Ken Feinberg told a bankruptcy judge on Tuesday he was “under fire” to complete a report estimating the total value and volume of cancer claims over Johnson & Johnson’s baby powder. .
The U.S. Supreme Bankruptcy Judge, Michael Kaplan, commissioned Feinberg as a court-appointed estimating expert to prepare the report.
The report also alleges that talcum powder caused ovarian cancer or mesothelioma after electing to proceed with the presumption process in the Chapter 11 litigation of LTL Management, a subsidiary of Johnson & Johnson. It relates to the amount and volume of future claims.
In his first update since taking office, Feinberg told Kaplan on Tuesday that he had a “very hard time” finding an economic modeling firm, eventually deciding on advisory firm StoneTurn. He said that even locating an epidemiologist had “not been very successful,” and that search is ongoing.
Mr Feinberg said 265 law firms had provided him with data on individual talc customers, but 230 had not. I have asked you to provide information about the lawsuit, such as the filing case and the medical evidence for the disease at issue.
“It’s not an easy process,” says Feinberg, who works with Al Togut of Togut, Segal & Segal in New York. “We’re getting help from everyone, but with so many law firms and lawsuits, it’s not easy.”
Still, he praised the work of both attorneys and remained optimistic that a final report would be filed by the end of March.The parties have failed to reach a settlement.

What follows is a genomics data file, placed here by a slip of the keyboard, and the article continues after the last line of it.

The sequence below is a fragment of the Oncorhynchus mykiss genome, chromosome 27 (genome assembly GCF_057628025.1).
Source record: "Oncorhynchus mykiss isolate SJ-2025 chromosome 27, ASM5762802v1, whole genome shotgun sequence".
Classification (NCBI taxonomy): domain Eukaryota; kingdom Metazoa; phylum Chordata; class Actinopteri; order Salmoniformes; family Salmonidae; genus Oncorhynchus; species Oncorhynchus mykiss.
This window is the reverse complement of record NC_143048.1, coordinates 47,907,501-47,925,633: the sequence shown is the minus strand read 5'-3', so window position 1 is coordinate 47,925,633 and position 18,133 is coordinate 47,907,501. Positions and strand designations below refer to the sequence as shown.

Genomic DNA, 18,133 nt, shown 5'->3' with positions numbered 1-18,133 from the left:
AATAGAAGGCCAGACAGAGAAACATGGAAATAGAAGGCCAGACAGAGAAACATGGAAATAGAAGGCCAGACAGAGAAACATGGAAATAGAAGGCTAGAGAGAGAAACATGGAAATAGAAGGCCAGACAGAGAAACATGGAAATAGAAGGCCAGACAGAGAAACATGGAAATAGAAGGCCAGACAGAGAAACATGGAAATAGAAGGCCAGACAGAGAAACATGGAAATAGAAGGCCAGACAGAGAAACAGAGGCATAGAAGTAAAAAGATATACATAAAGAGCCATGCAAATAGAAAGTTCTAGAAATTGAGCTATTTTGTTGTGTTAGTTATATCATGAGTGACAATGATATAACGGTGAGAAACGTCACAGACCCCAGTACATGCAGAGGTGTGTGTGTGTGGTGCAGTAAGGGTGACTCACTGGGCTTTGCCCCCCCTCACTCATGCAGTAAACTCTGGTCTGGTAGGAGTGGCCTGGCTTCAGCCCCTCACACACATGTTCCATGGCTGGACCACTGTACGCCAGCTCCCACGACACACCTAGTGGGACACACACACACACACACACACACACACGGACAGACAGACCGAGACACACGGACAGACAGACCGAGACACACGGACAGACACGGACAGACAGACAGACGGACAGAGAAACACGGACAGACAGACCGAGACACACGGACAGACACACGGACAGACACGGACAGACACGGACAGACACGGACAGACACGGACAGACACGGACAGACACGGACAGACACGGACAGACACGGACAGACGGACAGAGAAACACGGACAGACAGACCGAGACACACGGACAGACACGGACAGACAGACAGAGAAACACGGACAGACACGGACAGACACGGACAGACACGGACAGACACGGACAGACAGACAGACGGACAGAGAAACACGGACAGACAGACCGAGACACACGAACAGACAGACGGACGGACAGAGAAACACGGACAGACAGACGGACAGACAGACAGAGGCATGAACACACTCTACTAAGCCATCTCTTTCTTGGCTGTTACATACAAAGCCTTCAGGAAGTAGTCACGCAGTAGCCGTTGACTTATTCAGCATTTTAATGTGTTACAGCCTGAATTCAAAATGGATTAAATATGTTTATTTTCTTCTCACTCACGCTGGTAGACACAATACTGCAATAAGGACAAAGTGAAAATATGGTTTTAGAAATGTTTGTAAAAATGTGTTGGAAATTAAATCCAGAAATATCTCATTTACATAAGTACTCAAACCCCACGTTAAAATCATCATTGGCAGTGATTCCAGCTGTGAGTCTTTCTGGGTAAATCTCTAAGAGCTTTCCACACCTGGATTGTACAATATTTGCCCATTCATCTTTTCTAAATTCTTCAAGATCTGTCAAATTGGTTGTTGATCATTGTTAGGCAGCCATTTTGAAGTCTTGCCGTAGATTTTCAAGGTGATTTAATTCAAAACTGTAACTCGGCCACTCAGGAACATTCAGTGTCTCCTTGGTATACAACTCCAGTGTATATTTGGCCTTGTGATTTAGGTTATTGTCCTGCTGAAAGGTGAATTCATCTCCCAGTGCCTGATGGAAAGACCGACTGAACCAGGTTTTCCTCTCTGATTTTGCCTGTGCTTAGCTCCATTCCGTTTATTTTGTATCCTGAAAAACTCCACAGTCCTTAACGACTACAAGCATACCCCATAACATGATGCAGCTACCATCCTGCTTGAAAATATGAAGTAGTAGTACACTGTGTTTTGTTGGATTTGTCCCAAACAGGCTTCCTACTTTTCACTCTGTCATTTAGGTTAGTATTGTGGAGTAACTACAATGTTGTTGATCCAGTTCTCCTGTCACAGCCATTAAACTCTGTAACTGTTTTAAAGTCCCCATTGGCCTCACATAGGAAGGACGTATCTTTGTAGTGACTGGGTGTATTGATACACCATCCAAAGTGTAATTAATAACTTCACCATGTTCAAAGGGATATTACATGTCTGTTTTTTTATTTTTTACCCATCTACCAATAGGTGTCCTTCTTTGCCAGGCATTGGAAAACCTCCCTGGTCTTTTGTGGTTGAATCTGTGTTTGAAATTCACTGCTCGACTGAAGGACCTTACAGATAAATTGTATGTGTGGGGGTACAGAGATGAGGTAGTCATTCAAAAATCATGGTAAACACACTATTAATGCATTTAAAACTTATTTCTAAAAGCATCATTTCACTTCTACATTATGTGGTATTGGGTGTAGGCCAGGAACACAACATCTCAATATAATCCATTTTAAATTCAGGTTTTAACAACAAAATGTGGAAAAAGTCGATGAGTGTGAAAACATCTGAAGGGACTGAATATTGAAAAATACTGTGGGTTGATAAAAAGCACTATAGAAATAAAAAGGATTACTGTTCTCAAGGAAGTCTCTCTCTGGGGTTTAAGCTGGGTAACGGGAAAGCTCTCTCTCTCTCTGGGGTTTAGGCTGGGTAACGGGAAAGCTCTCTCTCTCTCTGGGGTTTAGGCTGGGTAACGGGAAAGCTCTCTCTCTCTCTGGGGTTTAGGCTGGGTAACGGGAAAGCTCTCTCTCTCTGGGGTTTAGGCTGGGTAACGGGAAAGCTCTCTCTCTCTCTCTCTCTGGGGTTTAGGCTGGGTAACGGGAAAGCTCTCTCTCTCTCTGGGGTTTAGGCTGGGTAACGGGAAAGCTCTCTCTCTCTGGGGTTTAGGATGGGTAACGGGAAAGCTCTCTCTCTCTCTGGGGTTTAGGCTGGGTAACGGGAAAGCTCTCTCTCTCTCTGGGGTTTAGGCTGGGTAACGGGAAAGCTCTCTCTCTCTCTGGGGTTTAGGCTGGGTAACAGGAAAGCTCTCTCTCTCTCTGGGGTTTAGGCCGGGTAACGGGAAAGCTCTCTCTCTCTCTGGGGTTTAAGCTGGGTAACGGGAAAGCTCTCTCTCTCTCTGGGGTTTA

“Everybody really hopes that the report never sees the light of day,” Feinberg told Kaplan. I would like to.”
‘It smells awful of despair’
LTL Management, a subsidiary formed by Johnson & Johnson through a merger process known as “two-step” in Texas, last year filed for Chapter 11 protection. On February 25, Kaplan denied Talc plaintiffs’ motions to dismiss the action, allowing LTL management to extend the automatic suspension to include claims against Johnson & Johnson.
However, on December 16, LTL Management filed its own lawsuit, alleging fraud against Dr. Jacqueline Moline, a prominent plaintiff expert in a lawsuit linking Johnson & Johnson’s talc products to mesothelioma.
At Tuesday’s hearing, the two filed a complaint, and Moline said in her 2019 report that at least five of the 33 people who linked cosmetic talc to mesothelioma were exposed to asbestos from other sources. He claims that he did not disclose that he had
In a Sept. 13 order, a federal judge in North Carolina identified one of them as filing a worker’s compensation claim for asbestos exposure from other sources.
Talc plaintiffs’ official commission attorney, David Morton of Brown Rudnick, N.Y., questioned the position and jurisdiction of the complaint, calling it a “witch hunt” against Moline and calling it “misdirection and misdirection.” “A classic defensive tactic of attack.” Feinberg appreciated the talc settlement and claim.
“It really smells of despair,” he said.
Alison Brown, a partner at Skadden, Arps, Slate, Meagher & Flom in New York and one of LTL Management’s attorneys who filed the complaint, told Kaplan that there was no merit to the allegations. It supports her client’s view that no, and no one has disputed the allegations.
“I’ve heard the complaint mention distraction, misdirection, even witch-hunts, but I haven’t heard that the allegations in the complaint are untrue,” she said. When judges discovered cover-ups, when they discovered published information that was not true, and when that information was withheld from the defendants, our ability to cross-examine was hindered. I never heard you stand up and say that the officer was wrong, Dr. Moline.
Feinberg did not mention Tuesday’s fraud lawsuit, but was aware of the scientific controversy in the Talc case.
“The science is disputed,” he told Kaplan. “It’s contested by plaintiffs. It’s contested by FCR. [future claimants’ representative]It is contested by the debtor. And it is an integral part of the final report that the estimating expert may issue. ”